SPENCER: So there's one more trait I want to ask you about before we pivot our conversation, so to speak, which is this trait of getting people to follow what you're doing, where some people, they are doing a thing and everyone just wants to jump on board. They're like, “I want to be on your team; I want to give you money; I want to follow your work.” And other people don't have that sort of like (maybe you call it like) inspiringness or makes people want to be part of what you're doing. Do you want to elaborate on that a little bit?

MATT: Yeah, I just realized Alice would probably kill me because I'm pretty sure...I just remember there is a criteria in our selection process that we call followership. A relatively hard question is, if you want to fund people who are at the start of their career — as we do, generally, not exclusively; but most people at EF are in the first few years of their career — and you want to know whether they can be an inspiring leader to people in the ways you describe, what should you take as signal? Like, they probably have not run companies before. But then equally, do you care as they've been like captain of the sports team? Maybe, maybe not. And actually, I think a big part of what we're selecting for is less like formal leadership positions, and more what are the examples that a person has where either very talented or very senior or very busy people have decided to pay attention in some way. And we found that that's actually a pretty good proxy for what I think it is you're describing, but it might look absolutely nothing like an entrepreneurial experience. But we do think that great founders do seem to attract talent around them, whatever they do. That doesn't just mean people that come to work for them, but as you said, their investors, their advisors, even their customers. I think you're right, there is something about that. Now, I suspect that it can be sort of disaggregated into not just the other criteria that we've talked about, but I suspect, there is some correlation with those. But I agree, it's very striking when you see it.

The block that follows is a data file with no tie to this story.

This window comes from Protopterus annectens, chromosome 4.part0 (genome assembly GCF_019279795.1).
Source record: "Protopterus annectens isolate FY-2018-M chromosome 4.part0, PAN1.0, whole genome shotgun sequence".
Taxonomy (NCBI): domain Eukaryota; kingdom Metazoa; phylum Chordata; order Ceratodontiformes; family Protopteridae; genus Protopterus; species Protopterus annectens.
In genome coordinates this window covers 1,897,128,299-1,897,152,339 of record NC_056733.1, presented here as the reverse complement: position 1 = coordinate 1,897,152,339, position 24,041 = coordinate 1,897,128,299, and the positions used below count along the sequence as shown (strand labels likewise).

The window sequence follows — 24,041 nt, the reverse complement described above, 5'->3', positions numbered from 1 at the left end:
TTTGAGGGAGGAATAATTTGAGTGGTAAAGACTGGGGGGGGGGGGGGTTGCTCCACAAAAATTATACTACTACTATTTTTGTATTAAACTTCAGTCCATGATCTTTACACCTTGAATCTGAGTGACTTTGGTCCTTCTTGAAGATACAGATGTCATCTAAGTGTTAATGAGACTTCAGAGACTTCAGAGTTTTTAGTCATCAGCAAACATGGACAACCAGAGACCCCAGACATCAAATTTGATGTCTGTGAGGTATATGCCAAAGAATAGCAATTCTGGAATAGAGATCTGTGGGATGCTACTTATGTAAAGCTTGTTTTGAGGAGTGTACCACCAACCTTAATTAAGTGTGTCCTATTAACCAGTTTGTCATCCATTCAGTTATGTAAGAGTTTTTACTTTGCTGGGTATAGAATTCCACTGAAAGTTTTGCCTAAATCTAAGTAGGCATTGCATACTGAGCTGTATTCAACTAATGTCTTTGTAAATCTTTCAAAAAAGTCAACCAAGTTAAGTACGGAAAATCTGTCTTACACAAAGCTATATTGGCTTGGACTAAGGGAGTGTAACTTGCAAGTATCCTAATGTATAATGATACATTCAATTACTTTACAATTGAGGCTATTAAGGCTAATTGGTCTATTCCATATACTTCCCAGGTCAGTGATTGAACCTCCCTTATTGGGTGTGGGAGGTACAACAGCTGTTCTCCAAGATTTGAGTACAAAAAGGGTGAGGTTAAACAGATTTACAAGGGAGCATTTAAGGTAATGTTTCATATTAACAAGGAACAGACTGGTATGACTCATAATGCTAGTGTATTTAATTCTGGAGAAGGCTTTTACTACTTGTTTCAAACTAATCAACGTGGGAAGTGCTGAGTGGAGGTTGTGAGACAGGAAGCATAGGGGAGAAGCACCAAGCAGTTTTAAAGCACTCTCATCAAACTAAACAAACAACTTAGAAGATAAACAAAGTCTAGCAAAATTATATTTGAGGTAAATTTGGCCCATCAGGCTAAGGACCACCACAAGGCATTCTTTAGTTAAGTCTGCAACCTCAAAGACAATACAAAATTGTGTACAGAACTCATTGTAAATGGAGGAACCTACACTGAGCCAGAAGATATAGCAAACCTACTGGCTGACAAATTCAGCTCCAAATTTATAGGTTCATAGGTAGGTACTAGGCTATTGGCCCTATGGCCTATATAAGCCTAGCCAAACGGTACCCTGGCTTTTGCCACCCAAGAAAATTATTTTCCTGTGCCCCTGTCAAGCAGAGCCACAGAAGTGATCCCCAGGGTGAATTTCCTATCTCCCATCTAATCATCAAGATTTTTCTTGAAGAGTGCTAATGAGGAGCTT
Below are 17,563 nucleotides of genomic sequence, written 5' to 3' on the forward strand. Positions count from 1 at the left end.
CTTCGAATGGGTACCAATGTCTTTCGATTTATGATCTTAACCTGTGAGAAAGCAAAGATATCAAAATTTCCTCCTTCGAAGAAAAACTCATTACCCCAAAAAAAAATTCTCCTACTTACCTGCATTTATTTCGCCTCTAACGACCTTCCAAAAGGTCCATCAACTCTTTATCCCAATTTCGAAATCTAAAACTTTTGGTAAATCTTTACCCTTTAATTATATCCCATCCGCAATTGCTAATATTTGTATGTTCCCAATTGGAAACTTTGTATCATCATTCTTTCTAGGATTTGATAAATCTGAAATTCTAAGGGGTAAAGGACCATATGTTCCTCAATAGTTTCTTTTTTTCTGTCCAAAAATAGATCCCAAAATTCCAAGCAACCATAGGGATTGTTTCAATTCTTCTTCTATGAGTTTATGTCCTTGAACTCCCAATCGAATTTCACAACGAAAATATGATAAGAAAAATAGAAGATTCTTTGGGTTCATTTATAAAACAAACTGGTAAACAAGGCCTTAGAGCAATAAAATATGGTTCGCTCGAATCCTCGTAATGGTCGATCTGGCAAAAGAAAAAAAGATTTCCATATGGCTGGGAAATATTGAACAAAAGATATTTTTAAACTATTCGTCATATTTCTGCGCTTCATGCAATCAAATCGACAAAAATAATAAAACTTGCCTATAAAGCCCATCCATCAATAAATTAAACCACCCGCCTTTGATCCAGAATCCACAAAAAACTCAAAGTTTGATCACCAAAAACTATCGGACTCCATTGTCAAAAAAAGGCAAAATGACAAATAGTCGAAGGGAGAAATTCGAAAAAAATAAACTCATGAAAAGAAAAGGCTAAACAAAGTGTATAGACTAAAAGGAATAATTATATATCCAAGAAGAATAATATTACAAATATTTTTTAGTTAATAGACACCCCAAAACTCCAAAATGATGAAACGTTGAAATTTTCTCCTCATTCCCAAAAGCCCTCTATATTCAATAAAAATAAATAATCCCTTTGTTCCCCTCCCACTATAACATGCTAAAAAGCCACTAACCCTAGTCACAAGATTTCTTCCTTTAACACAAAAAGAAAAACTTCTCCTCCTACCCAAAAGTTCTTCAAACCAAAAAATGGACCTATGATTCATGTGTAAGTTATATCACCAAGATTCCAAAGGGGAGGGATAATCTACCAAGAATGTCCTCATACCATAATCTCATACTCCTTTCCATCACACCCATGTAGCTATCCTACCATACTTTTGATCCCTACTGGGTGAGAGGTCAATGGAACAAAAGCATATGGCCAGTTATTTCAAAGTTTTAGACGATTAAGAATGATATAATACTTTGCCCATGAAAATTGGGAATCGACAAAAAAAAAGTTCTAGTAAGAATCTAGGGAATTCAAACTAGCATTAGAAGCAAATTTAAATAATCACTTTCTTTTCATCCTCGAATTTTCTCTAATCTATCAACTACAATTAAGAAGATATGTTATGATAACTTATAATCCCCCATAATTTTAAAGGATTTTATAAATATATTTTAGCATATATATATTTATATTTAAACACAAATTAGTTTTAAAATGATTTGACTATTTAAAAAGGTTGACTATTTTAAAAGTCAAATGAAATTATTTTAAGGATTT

SPENCER: Alright, so let's change topics a little bit. Let's talk about ambition more broadly. And you get some interesting ideas in sort of how ambition has changed throughout time.